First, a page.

“Oh,” laughed Sebastien. “One day in the ‘40s the townsfolk got a mind to incorporate. Don’t recollect why. Something to do with getting a traffic light out there.” He waved at the single traffic light just outside the store. “Maybe they wanted some revenue from giving people tickets when they ran it.”
The parents laughed along with him. The teenage boy glowered.
“Well, they had to fill out an application,” said Sebastien, ignoring the teenager. “And they couldn’t decide on a name. Some of ‘em wanted to name it after Roosevelt. Some of ‘em wanted to name it after Huey Long. A few even wanted to name it after Harry S. Truman, God rest his soul. But no one could get a majority. So they put unknown down on the application. Always meant to pick a name later and fill it in.” He paused for effect. “But Unknown is what stuck. Unknown, Louisiana.”
The teenager mumbled under his breath. His mother half turned and lightly slapped the back of his head. “I heard that, Robert Henry Webber.”
“Ma,” protested the boy, “it’s getting dark already. Can we please go home now? We can get home in time to watch The X-Files. They’re having a marathon of repeats.”
“I like The X-Files,” announced Sebastien.
“Huh?” said the kid with great surprise.
“Shore. As a matter of fact, I reckon the lake out there, one of the few natural lakes in this area was caused by something that would go well on that show.” Sebastien nodded solemnly.
Robert glanced outside at the black lake. They’d gone on a guided tour yesterday and spent hours on the lake, a much bigger area than the young man would have imagined. The guide, another one of the locals with his odd gold eyes, had told them it was caused by a log jam in the early 1800s. “What’s so supernatural about a log jam?” demanded the teenager belligerently.
“That what Gabriel told you?” sniffed Sebastien. “Well,” his voice lowered to a conspiratorial level, “the truth is a little different. The local Indians knew the tale and avoided the area after that time because they knew what might happen if they came around the black lake. That’s what they called it. The black lake. With a surface the col
Robert was slightly interested. His parents smiled grimly.
“They say it was Goujon.” Sebastien pronounced it the Cajun way- Go-zhan- emphasizing the second syllable. “Goujon was a huge catfish that ate just about everything he could. He grew and grew and grew and pretty soon he got himself so big that he had to eat some of the deer and gators that wandered too close.”
“A catfish?” Robert repeated disdainfully. “Catfish don’t eat deer.”
“Catfish’ll eat anything.” Sebastien smiled politely. “Even a little boy who happened to fall into the water.”
The teenager took half a step backwards. His doubtful expression faltered.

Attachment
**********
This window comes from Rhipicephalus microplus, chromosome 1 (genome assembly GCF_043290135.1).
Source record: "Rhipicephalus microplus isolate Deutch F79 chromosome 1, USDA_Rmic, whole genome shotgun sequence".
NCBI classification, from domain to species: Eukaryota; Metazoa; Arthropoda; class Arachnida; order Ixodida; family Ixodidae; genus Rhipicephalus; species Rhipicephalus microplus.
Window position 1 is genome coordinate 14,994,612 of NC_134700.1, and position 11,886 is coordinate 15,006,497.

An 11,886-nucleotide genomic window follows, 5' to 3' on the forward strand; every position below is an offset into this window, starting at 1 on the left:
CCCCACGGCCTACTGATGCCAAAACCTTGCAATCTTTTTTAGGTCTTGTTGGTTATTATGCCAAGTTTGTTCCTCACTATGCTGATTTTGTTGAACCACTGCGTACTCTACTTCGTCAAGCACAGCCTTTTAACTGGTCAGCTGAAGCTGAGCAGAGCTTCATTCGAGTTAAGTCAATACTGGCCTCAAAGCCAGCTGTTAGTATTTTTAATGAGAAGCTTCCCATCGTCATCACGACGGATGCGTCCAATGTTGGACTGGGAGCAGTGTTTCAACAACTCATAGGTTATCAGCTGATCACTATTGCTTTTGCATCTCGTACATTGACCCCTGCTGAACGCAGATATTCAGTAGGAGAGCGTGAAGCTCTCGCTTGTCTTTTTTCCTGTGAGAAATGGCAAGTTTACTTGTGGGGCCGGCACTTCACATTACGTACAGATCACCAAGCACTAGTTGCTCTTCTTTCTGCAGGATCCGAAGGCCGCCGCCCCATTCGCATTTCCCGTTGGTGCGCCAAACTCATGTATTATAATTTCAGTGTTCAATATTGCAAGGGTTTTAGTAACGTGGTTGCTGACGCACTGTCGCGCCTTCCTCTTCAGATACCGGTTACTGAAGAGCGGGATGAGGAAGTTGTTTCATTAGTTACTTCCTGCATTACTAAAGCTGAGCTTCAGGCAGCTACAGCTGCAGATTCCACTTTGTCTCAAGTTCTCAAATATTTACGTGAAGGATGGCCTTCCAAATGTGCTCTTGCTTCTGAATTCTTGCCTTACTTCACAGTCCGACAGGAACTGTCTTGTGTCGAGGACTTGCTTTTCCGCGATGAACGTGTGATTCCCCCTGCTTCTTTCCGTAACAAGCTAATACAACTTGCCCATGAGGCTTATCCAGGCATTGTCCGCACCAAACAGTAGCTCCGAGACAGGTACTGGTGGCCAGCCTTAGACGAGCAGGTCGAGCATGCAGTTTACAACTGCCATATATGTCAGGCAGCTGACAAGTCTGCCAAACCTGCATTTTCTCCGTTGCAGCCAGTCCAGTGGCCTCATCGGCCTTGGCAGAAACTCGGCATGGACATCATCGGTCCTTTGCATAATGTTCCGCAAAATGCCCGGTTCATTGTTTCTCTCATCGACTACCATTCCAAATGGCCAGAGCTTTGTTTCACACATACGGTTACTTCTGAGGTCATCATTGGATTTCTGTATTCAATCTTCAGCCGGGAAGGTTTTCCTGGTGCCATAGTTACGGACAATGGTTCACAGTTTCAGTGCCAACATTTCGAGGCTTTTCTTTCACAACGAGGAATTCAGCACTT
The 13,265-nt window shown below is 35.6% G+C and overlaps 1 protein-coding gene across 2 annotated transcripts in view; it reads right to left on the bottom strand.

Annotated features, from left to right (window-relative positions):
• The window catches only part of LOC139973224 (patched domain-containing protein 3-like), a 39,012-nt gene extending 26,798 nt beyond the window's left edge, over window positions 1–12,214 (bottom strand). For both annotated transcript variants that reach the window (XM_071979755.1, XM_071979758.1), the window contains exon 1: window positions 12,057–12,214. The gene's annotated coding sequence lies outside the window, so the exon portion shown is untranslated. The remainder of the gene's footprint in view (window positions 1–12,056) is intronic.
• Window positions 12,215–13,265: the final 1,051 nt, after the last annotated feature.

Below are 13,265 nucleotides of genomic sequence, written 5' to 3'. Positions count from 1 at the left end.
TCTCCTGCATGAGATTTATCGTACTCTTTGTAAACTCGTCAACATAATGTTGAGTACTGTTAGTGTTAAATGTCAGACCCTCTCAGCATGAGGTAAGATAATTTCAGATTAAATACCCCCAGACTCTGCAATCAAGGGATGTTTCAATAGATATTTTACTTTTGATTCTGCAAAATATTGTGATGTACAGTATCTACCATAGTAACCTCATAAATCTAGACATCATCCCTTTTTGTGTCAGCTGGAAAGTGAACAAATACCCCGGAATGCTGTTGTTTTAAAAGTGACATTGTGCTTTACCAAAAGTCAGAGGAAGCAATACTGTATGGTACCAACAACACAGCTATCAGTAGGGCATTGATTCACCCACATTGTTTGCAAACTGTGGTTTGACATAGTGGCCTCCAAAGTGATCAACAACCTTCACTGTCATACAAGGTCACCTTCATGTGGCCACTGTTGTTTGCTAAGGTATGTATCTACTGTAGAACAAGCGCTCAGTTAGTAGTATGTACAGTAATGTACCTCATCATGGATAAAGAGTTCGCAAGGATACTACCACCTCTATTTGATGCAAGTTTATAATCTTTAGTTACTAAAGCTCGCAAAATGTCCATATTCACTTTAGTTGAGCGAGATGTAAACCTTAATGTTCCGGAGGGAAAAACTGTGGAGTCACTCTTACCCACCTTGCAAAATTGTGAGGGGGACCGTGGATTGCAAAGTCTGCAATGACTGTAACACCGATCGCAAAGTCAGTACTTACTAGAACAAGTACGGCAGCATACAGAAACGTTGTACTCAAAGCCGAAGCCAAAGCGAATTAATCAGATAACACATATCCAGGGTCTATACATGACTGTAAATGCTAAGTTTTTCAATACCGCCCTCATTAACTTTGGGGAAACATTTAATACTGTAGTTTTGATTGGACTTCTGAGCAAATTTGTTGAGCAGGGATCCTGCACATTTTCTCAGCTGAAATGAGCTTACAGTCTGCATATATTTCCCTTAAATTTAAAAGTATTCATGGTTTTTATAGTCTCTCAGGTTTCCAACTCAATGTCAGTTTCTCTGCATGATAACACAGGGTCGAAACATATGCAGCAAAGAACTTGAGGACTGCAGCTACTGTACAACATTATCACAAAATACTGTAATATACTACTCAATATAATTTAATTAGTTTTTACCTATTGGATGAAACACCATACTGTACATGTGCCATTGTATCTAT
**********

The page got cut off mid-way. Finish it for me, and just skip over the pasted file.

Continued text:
Sebastien went on. “So Goujon lived in a lazy little fishing hole, and he had eaten up everything there. He knew he needed more. And since he had grown so big, his brain had gotten big, too. He was one smart catfish, to be sure. He thought about it and thought about it. So he set about blocking one side of the river by pushing a deadfall into place, dragging it with every bit of his being, and soon he had a huge lake and a whole new hunting ground.”
“And he’s still in there?” said the boy skeptically.
Sebastien looked out the window at the lake not a hundred feet away, to the dock where a small fishing boat was pulling up to the pier. The deepening purple of the sky was lost in the black surface of the lake, leaving it smooth and calm. He pointed out the window with one hand. “Shore. You can see him if you look real careful.”
Robert raised an eyebrow and turned to look. His parents turned to look as well. “Where?”
“You just got to remember that Goujon is real hungry-like,” added Sebastien, standing up slowly. He silently stepped around the counter and put himself just behind the teenaged boy. “Ifin he’s a mind, he’ll crawl up to shore to get hisself something better to eat.”
“I don’t see anything.” Robert craned his neck.
“That’s because he’s ALREADY HERE!” yelled Sebastien and gave Robert’s shoulders a little shake.
Robert yelped and jumped a mile. He twisted around, but Sebastien had already retreated behind the counter. “Jesus Christ!” the kid yelled. “Ma, he scared the crap out of me!”
His mother was thinking that Sebastien had scared the crap out of her too. The soothing Louisianan accent and intriguing storytelling had lulled her into a false sense of security. She giggled nervously and chastised her son, “Oh, stop with the swearing, Rob. So he got you good. Give you something else besides sucker-faced sewage monsters and cigarette-smoking men to think about.”
Sebastien smiled to himself. He watched the three people leaving after the mother had purchased some T-shirts and other trivial tourist junk. He added for the boy’s benefit, “Really, son. Goujon’s out there to this day. Longer than Gabriel’s boat, as thick around as a horse, waiting for some hapless tourist to take a swim.” Then he grinned widely, showing all of his yellowed teeth in a smile big enough to eat even skinny, little teenaged boys.
Robert scowled at Sebastien before the door swung shut.
Sebastien’s wife, Aurore, came out of the storeroom. She was almost as tall as he was, with gray-streaked black hair and looked far younger than her fifty-odd years. As healthy as he was, she would probably outlive him by a quarter of a century and knew it well. She’d given him two fine boys and stood by him loyally for the entirety of their adult lives. “Lord have mercy, Seb. You think that boy ever come back here? You have him fearful to dip his big toe in the bayou.”
Sebastien rubbed his forehead, grimacing as he did. “Aurore, someone sick round here?”
Aurore frowned. “I ain’t heard tell of no one sick. Come to think of it, I got a little tickle in my head, like something heavy. Must be getting it from you, though.”
“Yes,” confirmed Sebastien, “like that. Excepting like someone slipped me a bit of moonshine that Alby LaGraisse makes or the like. But it’s not real obvious.”